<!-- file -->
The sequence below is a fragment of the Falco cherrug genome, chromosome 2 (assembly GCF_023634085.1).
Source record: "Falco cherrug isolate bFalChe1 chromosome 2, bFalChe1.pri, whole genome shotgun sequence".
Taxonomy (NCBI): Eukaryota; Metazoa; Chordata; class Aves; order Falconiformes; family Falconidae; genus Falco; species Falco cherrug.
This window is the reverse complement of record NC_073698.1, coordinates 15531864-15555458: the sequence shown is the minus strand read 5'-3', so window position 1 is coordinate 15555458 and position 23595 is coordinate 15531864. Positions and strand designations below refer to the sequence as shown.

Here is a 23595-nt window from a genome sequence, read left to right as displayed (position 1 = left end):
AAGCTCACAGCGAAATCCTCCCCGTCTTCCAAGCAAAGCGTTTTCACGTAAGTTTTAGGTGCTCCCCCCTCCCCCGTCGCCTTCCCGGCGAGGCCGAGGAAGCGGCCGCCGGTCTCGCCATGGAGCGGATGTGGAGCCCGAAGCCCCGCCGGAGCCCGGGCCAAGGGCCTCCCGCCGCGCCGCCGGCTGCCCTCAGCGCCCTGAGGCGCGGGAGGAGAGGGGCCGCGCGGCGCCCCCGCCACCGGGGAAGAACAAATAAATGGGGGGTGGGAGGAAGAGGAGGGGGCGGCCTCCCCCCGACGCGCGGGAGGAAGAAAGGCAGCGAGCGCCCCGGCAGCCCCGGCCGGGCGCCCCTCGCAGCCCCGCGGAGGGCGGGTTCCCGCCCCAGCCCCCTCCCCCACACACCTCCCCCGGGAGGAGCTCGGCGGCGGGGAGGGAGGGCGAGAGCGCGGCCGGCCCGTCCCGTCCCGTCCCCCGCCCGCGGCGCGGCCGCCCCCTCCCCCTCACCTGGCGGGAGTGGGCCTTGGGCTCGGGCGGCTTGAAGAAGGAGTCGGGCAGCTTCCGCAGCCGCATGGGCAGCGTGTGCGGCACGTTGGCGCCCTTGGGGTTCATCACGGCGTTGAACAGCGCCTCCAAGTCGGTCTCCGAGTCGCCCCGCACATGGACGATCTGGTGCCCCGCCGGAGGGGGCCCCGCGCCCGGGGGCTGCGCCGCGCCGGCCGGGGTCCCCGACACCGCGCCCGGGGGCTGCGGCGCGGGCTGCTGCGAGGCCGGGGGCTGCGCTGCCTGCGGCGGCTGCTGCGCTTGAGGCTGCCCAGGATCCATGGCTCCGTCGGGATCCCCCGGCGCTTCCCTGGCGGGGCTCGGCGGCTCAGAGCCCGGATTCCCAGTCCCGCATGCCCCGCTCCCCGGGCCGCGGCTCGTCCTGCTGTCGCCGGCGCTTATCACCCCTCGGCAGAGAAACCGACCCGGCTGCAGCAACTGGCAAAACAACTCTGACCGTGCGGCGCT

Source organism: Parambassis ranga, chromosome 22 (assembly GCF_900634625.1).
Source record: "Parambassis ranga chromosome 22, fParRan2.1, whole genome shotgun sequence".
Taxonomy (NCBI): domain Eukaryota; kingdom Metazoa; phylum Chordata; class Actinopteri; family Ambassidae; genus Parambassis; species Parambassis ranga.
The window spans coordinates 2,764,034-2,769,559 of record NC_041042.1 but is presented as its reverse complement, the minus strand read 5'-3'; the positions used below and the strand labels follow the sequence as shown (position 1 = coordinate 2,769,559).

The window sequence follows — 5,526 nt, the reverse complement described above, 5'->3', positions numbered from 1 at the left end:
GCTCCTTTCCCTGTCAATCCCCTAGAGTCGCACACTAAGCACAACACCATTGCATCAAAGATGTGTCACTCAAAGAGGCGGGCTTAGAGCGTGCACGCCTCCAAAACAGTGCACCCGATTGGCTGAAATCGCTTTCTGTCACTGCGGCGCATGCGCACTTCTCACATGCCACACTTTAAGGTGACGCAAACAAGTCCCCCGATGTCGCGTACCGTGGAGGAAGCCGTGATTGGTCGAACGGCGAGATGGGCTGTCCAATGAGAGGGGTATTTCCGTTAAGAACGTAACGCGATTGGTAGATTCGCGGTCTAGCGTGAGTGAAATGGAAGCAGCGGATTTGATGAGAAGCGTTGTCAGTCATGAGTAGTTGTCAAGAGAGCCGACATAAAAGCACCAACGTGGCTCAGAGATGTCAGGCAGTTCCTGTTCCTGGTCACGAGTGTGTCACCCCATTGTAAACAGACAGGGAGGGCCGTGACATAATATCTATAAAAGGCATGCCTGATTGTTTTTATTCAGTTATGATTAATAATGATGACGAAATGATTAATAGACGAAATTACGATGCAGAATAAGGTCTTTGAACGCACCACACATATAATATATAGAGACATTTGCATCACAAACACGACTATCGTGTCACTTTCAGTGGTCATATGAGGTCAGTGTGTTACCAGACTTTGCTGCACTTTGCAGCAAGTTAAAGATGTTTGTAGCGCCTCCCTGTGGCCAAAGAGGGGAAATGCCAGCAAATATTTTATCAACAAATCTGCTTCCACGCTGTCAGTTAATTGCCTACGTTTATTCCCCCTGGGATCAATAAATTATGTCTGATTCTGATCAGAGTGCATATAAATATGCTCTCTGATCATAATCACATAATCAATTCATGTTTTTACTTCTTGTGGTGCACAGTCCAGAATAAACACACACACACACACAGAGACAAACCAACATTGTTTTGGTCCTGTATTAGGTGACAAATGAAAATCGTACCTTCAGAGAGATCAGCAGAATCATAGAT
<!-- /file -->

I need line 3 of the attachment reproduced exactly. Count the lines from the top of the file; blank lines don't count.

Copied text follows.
Taxonomy (NCBI): Eukaryota; Metazoa; Chordata; class Aves; order Falconiformes; family Falconidae; genus Falco; species Falco cherrug.